“We have seen unthinkable atrocities committed by the U.S., Hamas, Israel, Afghanistan, and the Taliban.” Representative Ilhan Omar

Countries, all of them, have their myths and narratives. They are hard-wired and deeply felt. Like all myths many of them were shaped by the winners of military and political battles.

America’s overarching story begins with brave people crossing a vast ocean to escape religious persecution and to find opportunities freed from the over-lords of society and commerce in the countries they left. As the stories of America unfolded, it became clear this was not a timid group.

Over time, battles and wars were fought, first with the indigenous people and then the colonial powers, to seize and hold land and to escape the British over-lords. The Revolutionary War was crucial and won and its creative aftermath was profound.

It is, of course, human nature to overlook or understate the predatory nature of victories or commercial successes. Winston Churchill, looking back, said of his time as Prime Minister: “For my part, I consider that it will be found much better by all parties to leave the past to history, especially as I propose to write that history myself.” Churchill was, among other things, a historian.

In America, something remarkable occurred. Among the winners were a few who had superb minds and could write and lead. They were not perfect men, but created the most profound and hopeful set of founding documents in the history of the world. They wrote the future; most importantly the end of human slavery and more generally human subjugation. While the Civil War was still decades away, it was inevitable as was the civil rights movement, one hundred years after Appomattox. Most regrettably, slavery existed, and Americans took way too long to right the wrong.

Knowing imperfection in humanity and in their own lives the Founders aspired to break free—to write a set of statements and rules that would lead to a better nation. Briefly, and incompletely, the documents included the Declaration of Independence in 1776, the conclusion of The Federalist Papers in 1787 and in that same year our Constitution. I must add the Bill of Rights, which was added to the Constitution in 1791.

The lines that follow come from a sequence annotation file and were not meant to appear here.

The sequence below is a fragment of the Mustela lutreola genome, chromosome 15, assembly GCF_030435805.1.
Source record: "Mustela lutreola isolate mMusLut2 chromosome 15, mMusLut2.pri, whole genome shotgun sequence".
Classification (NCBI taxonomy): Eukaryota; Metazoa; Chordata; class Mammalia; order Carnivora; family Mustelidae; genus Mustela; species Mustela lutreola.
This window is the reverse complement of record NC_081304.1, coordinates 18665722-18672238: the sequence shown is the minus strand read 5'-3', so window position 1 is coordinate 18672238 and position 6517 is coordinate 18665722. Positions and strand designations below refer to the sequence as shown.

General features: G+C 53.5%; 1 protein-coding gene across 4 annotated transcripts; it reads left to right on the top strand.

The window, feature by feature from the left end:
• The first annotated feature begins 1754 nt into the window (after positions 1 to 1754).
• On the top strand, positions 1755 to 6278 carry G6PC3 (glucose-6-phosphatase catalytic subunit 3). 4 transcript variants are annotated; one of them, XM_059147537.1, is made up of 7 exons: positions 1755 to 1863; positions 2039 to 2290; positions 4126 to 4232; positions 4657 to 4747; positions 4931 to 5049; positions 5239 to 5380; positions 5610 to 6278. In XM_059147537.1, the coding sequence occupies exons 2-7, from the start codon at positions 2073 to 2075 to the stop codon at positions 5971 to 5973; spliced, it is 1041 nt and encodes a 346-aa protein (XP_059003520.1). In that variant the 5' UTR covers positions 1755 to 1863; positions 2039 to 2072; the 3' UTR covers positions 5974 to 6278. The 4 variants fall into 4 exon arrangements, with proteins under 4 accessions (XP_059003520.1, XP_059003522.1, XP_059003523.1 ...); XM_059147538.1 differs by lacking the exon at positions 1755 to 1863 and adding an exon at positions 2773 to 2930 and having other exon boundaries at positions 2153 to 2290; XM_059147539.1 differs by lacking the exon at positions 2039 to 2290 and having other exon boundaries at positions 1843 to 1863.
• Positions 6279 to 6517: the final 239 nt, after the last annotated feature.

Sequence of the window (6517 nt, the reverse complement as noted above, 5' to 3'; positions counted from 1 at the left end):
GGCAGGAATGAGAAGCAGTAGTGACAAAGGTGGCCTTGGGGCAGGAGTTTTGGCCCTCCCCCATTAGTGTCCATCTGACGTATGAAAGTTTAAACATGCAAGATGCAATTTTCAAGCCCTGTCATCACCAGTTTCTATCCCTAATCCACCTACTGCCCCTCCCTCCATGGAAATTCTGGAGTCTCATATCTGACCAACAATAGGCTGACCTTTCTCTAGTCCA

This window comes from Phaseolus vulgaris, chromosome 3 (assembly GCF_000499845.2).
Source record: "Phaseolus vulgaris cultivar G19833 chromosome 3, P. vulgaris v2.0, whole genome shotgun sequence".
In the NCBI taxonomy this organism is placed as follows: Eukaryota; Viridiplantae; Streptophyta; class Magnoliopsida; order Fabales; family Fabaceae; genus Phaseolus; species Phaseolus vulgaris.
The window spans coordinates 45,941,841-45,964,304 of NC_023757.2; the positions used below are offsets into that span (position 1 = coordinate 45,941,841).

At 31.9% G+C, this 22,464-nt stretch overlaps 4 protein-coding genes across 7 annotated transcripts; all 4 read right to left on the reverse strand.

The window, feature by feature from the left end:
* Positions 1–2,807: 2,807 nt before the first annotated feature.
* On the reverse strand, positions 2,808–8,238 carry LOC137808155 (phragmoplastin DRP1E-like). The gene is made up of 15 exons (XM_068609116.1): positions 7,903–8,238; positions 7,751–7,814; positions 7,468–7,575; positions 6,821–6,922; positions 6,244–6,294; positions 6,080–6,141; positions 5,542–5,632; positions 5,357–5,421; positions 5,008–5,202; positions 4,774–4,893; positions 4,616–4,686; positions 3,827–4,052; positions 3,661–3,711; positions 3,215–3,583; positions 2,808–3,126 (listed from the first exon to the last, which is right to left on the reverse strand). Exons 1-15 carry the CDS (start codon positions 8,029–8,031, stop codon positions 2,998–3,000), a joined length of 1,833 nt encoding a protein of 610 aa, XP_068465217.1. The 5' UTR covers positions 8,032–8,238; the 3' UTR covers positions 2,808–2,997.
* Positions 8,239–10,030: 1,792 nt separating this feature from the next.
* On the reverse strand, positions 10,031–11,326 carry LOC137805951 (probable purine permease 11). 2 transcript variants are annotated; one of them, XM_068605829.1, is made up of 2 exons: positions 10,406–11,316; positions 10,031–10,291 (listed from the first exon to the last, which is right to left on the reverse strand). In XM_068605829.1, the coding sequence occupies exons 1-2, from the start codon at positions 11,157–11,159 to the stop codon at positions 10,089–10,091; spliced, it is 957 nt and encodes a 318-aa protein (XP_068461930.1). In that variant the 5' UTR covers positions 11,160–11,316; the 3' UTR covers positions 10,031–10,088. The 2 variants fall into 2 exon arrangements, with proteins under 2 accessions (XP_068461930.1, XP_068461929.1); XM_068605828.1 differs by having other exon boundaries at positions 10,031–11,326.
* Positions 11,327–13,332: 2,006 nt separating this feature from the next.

As with all things human there has been push back. The Founders have been attacked—their imperfections used to criticize their creation. Yet, it is not possible to attack the creators without attacking their creation and ultimately the nation’s stories. It must be remembered that political battles and the trade-offs they always require had to be won for the thirteen states, fundamentally different in many ways, to form a union in the first place.

I use words like myth and stories because when we choose to glorify people and their accomplishments the default position is to edit out the errant moments. Those devoted to America’s story, for example, do not want George Washington or the second founder, Abraham Lincoln, cut down to size.

History, of course, begs to be re-visited. After all, if much of history is at least influenced by the winners, seeds of skepticism are organic. So, reexamine we should.

But, as we read stories of Thomas Jefferson’s slaveholding or Alexander Hamilton’s pride dying in a duel or Franklin Roosevelt’s internment of Japanese-Americans, we need to keep at least one thing in mind; the best of us are human and humans are imperfect.

Today America’s overarching story, the one that materializes in speeches, parades, songs and a flag, is being attacked. The creation that guaranteed that a free people could engage in the messy business of governance is said to be wanting. Implicit in these attacks is that there is an alternative, a utopia, if we can just subordinate this or that group of people. Explicit is that our deep division is ammunition; foreign enemies use our unrelenting attacks on each other as a part of sophisticated propaganda machinery.

As those who have internalized America’s narrative are attacked, they of course, counter-attack. This is the state of politics at any time and especially today. Dystopia not utopia comes to mind.

The Left in America sees political opportunity. One of its flawed assumptions is that once people of color (POC) are in the majority a new utopia can be built. They should keep in mind that a large share of POCs came to America or chose to stay here not to cancel its culture but to thrive in it.

The Right, more likely to resist re-visiting history, is schizophrenic. The hero of the moment, to many, Donald Trump, bears no resemblance to the heroes of America’s most creative and constructive moments. At any given moment, in a democratic republic, bridging differences is necessary, hard work, and can only succeed with a modicum of humility and reciprocal good will.

So here we are, in a century that offers artificial intelligence and robots to get things right and to do so quickly. Maybe we should step aside; replace our inadequacies with robots. But then somebody is going to have to write the software.

Utopians all, let me suggest a better way forward. Why don’t we quit screaming at each other and recognize the utter futility of lasting success while digging rhetorical trenches.

Finally, if I had that handy “magic wand” often featured in children’s stories, I would use it on the election process. The foundational stone in America’s cathedral is democracy—a belief in the ultimate wisdom of a majority of the servants, not the over-lords. There is much work to do to make our every two year expression at the polls better informed. Yes, better informed.